Roy Herron graduated with highest honors from the University of Tennessee at Martin, then studied New Testament and Ethics in Scotland before earning Divinity and Law degrees from Vanderbilt University. But he came home to West Tennessee and served the Volunteer State in both the Tennessee House and Senate. For four decades, Herron served as a legislator, attorney, teacher, and Methodist minister. In that work, he published op-ed essays and articles in Tennessee’s leading newspapers and publications from The Japan Times to The Wall Street Journal on various topics including constitutional liberties, economic justice, health care, politics, and more.
This informative volume collects the most powerful of these writings, adding helpful updates and contemporary insights. With an engaging, conversational style, Herron addresses voter ID laws, drunk-driving statutes, women’s rights and many recurring, contemporary issues. Whether describing the challenges facing his elderly mother as she attempted to exercise her right to vote, or the struggles of working women and men facing illnesses without health insurance, Herron demonstrates an earnestness and thoughtfulness all too rare in politics.
These nearly fifty essays and articles provide evidence that Herron’s Democratic Party and Christianity are not mutually exclusive. Indeed, Herron describes how faith brought him to politics and to fighting for justice, jobs, and constitutional freedoms for all citizens. Faith in Politics is a veritable guidebook on how faith and spirituality should affect decision making and advocacy in public life.
ROY HERRON was a Tennessee State Representative from 1987 to 1997 and State Senator from 1997 to 2013. He wrote Things Held Dear: Soul Stories for My Sons and God and Politics: How Can a Christian Be in Politics? He coauthored, with Cotton Ivy, Tennessee Political Humor: Some of These Jokes You Voted For. He lawyers and writes in West Tennessee and Nashville.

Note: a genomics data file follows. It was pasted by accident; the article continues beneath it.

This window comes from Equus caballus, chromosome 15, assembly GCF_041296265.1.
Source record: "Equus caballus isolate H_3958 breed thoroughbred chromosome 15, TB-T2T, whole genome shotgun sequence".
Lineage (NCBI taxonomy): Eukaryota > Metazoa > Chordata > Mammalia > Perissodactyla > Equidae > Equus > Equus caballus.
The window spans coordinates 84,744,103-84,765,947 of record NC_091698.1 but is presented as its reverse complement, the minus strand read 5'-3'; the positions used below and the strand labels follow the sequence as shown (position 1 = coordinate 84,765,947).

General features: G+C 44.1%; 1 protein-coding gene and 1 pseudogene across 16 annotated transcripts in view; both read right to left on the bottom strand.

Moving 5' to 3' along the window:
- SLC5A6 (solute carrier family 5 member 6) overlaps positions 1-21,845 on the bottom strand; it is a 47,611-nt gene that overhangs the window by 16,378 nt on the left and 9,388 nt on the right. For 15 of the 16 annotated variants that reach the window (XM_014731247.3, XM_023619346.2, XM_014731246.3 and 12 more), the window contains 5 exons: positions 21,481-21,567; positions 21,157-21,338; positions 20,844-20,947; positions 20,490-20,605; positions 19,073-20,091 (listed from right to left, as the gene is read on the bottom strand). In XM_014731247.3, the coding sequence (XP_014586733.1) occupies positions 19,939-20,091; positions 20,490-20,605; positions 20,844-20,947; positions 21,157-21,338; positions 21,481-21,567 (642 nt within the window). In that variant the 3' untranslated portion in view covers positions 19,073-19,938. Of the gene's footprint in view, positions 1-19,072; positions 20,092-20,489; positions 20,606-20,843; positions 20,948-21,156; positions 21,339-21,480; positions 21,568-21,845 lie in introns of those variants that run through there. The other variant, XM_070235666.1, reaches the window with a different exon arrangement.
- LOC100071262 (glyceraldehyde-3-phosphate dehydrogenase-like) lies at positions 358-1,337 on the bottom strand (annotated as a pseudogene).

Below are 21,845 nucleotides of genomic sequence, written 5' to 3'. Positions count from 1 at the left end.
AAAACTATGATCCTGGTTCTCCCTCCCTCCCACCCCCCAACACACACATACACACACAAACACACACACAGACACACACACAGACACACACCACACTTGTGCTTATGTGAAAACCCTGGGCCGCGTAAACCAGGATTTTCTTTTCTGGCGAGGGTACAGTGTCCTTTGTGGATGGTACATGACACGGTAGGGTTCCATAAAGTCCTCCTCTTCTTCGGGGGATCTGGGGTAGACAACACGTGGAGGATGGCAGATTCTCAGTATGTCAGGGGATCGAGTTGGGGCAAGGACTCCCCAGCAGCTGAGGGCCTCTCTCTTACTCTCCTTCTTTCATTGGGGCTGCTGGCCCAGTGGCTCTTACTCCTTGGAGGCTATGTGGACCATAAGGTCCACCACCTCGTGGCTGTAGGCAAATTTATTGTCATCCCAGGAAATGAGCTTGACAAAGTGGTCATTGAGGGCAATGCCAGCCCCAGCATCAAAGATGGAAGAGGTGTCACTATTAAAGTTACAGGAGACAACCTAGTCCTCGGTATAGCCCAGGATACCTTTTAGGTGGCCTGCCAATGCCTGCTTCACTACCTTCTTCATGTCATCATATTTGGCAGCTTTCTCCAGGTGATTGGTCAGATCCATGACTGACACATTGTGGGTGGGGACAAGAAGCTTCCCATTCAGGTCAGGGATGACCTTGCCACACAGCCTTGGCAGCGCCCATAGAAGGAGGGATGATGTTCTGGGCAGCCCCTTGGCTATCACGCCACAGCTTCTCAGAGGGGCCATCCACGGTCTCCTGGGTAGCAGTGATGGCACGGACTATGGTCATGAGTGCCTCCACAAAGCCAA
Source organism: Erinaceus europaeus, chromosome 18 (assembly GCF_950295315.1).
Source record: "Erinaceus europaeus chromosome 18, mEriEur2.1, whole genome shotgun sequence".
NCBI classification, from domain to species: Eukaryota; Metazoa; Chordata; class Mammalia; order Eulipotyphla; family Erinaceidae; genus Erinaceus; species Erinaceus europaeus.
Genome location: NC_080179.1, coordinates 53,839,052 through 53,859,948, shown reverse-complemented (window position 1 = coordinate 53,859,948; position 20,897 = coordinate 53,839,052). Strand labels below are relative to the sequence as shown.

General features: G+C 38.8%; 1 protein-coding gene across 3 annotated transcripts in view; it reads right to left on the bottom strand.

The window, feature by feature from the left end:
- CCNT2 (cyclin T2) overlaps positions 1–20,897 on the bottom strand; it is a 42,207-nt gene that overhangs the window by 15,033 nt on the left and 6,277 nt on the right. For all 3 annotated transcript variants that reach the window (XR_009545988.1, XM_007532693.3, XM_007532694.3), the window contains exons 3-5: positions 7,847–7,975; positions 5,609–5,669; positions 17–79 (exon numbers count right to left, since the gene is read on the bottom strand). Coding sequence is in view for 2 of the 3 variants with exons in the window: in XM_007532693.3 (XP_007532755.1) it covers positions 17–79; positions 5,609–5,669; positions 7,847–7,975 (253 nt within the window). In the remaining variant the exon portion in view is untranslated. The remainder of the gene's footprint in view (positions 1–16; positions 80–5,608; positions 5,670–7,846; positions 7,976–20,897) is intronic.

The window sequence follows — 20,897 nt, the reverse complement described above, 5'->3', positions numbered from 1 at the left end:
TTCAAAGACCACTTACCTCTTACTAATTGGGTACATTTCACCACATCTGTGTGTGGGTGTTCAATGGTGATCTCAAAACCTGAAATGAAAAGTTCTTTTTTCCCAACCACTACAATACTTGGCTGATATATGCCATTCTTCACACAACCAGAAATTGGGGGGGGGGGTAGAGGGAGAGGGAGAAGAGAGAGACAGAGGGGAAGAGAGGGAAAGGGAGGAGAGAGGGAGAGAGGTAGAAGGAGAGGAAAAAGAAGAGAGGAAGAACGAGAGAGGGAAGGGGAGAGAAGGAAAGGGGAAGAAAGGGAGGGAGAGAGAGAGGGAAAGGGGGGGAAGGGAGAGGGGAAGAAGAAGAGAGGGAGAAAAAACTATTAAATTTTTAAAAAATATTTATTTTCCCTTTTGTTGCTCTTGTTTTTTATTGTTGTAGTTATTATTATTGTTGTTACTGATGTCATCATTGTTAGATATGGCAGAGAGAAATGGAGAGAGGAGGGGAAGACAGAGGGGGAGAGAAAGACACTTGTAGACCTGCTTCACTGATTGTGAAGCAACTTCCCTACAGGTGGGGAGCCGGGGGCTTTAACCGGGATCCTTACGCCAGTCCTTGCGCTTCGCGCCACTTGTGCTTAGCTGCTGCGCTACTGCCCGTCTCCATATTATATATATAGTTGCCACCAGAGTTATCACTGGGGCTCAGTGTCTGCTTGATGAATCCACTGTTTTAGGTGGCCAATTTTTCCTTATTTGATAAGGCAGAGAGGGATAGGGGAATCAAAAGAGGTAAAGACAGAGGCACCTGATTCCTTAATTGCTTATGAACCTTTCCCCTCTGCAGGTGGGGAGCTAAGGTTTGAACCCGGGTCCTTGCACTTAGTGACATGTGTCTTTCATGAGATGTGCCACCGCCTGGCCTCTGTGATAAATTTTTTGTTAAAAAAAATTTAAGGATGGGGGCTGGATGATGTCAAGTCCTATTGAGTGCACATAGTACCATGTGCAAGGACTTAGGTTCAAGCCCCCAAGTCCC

Known for his fearlessness in both the political arena and the battlefield, Frank Blair is a Missouri legend. As a member of one of the most prominent and powerful political families in America during the nineteenth century, possibly the equivalent of the twentieth-century Kennedys, Frank was steeped in politics at an early age. The youngest son of Francis Preston Blair, editor of Andrew Jackson's Washington Globe and adviser to Presidents Andrew Jackson through Andrew Johnson, Frank Blair was greatly influenced by his father, who had high political expectations of him.
Volatile and combative, Blair was either strongly admired or hated by the public figures of his day. He held adamantly to his opinions and fought hard for his political causes. He was an ardent supporter of Abraham Lincoln and championed the president's program in Congress and in Missouri against the frequent assaults of the Radicals. Credited with being the principal leader in saving Missouri for the Union in 1861, Blair later served with great distinction at Vicksburg, Chattanooga, and in the Sherman campaigns throughout Georgia and the Carolinas. He is one of only two Missourians ever honored by his state in Statuary Hall in the U.S. Capitol.
Frank Blair: Lincoln's Conservative reveals the full extent of Blair's importance as a national political figure. Specialists in nineteenth-century America, students of Missouri history, and Civil War buffs will welcome this study, which will long stand as the definitive work on this influential and colorful character.
On October 10, 2002, Congressman John J. Duncan Jr. cast a vote in the U.S. House that he thought might end his political career. Going against his own party, he was one of only six House Republicans who voted against the Iraq War resolution. Constituents in his district were shocked, but over time Duncan felt his least popular vote became his most popular one—and probably the most significant in his thirty-year political career.
Congressman Duncan served as U.S. Representative for Tennessee’s Second Congressional district from 1988 to 2019. While he could have written a dense political memoir, in From Batboy to Congressman, Duncan employs a journalistic flair to provide just the right insight into a series of anecdotes from his storied life. Duncan’s family, early life, and time as a lawyer and judge all figure into the generous narrative, shared with both warmth and a self-deprecating sense of humor. He details unique experiences meeting celebrities, presidents, and sports stars; and, of course, he shares insights into the decisions that charted his Congressional career on issues such as Iraq, NAFTA, and concern for fiscal responsibility. Over his decades-long career, Duncan was known for his commitment to constituent service—even among constituents who disagreed with his views—so he offers a refreshing perspective on bipartisanship and connections across the aisle; indeed, he names conservatives, moderates, and liberals alike among his closest friends.
While this book contains timely reflections on issues of war and poverty, of leadership and the lack of it, of the proper relationship between citizens and government, its intention is to highlight moments in a singular career. “As you will read in this book,” writes Congressman Duncan, “every job gave me strange, funny, unusual stories.”
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